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November 11, 2003

Insulin Analogs

Question from Billings, Montana, USA:

In your experience, would there be a benefit to giving Lantus in the morning, rather than bedtime if a six year old with type 1 diabetes is having low early morning blood sugars? If so how would the change be made so there is not an abrupt switch?

Answer:

In general, any significant insulin adjustment (starting a new insulin, changing the time of dosing such as you describe) should be made with the input of your child’s diabetes healthcare team and endocrinologist. Please talk with them.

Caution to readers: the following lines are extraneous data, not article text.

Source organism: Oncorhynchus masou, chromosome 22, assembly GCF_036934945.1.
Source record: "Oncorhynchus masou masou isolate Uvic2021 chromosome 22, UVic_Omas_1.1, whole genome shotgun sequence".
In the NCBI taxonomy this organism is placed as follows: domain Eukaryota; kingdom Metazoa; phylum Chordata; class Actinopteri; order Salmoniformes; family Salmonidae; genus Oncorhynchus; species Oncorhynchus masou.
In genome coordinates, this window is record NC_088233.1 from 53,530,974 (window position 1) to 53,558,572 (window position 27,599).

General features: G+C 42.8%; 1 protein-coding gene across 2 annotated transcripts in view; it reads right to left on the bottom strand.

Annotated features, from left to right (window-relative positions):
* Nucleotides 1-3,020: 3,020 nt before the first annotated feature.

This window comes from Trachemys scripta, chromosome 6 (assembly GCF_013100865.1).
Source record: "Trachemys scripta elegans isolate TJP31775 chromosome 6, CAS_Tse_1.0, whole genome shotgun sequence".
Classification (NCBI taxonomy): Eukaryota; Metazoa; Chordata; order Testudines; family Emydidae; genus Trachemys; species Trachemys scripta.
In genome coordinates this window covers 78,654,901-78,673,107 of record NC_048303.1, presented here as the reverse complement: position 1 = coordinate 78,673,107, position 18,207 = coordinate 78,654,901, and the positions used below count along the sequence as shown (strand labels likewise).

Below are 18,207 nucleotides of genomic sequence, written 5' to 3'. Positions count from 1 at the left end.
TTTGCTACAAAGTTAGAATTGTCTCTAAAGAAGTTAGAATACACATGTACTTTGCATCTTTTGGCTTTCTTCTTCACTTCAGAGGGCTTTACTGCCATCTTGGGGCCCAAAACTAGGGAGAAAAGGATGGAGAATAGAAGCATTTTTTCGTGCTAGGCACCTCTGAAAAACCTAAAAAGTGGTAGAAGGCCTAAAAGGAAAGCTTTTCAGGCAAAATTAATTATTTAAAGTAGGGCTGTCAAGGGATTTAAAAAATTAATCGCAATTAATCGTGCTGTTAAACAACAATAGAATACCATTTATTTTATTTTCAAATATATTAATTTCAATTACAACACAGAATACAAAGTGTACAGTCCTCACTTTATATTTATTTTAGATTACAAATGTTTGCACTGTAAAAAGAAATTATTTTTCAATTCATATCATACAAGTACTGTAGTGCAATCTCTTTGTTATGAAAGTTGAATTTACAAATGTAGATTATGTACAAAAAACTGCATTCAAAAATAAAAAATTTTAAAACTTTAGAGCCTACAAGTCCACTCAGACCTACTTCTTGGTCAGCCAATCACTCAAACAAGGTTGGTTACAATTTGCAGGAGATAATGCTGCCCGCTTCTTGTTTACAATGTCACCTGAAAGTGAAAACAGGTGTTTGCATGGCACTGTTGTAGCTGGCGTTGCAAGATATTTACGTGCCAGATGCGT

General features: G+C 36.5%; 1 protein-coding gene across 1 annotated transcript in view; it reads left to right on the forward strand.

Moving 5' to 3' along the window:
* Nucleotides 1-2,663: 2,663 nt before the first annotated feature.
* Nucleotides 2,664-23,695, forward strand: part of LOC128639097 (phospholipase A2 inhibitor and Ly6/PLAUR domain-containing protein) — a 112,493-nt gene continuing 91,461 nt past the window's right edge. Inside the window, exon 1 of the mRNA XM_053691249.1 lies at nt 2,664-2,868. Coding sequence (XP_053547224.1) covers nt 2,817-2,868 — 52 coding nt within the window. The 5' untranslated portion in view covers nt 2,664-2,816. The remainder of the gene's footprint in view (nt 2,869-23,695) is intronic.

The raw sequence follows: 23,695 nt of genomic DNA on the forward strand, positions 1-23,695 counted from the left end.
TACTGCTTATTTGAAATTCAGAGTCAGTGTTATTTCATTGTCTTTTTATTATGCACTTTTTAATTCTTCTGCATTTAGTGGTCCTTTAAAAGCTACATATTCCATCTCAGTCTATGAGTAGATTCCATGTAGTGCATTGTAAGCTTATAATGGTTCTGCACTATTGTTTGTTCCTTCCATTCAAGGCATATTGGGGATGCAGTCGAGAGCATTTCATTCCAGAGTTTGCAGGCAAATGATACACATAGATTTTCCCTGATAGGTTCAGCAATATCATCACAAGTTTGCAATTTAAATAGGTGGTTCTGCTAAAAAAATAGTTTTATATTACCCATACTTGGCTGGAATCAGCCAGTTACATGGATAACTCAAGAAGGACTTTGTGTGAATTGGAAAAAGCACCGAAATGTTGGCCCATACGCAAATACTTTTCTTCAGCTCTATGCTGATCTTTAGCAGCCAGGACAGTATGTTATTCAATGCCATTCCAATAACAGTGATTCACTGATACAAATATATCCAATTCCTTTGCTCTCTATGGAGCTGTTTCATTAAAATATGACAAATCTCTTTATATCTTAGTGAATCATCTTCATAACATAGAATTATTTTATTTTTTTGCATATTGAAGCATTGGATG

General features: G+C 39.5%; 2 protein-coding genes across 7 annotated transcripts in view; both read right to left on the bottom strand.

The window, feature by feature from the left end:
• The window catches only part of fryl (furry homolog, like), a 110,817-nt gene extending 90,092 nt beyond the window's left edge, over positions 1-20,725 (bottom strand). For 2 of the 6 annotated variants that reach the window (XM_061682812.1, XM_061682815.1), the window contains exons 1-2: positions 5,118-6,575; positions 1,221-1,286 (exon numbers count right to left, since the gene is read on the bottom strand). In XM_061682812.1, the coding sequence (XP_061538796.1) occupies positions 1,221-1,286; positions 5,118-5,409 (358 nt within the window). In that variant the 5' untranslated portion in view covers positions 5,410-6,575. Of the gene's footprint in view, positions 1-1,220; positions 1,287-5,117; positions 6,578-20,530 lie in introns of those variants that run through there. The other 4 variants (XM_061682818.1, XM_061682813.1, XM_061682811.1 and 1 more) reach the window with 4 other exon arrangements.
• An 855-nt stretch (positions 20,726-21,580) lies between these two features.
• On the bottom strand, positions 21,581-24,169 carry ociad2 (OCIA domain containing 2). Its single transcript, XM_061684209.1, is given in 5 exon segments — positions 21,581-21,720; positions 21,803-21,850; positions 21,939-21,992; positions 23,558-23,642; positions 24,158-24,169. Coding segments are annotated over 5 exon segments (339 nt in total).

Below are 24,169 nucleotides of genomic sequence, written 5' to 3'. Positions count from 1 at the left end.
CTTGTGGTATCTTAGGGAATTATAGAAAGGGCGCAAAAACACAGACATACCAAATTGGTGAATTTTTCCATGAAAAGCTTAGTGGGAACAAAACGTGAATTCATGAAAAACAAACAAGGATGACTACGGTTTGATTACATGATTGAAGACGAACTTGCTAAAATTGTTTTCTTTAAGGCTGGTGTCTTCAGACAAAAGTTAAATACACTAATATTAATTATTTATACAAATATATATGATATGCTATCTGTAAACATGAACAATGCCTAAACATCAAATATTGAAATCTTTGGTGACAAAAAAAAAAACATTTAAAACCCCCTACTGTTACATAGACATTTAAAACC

Generally, I think making a change in Lantus dosing from bedtime to morning time is as easy as an abrupt switch, recognizing that, depending on when the last Lantus dose was given, you may have a day of relatively higher or lower readings.

While Lantus is now approved for use in the morning, I am not sold on that — especially for young children who may be “fast metabolizers” of Lantus. A morning dose may not last the full 24 hours, potentially leaving you some hours in the middle of the night when there is not enough insulin on board. I prefer Lantus at bedtime, most of the time.

DS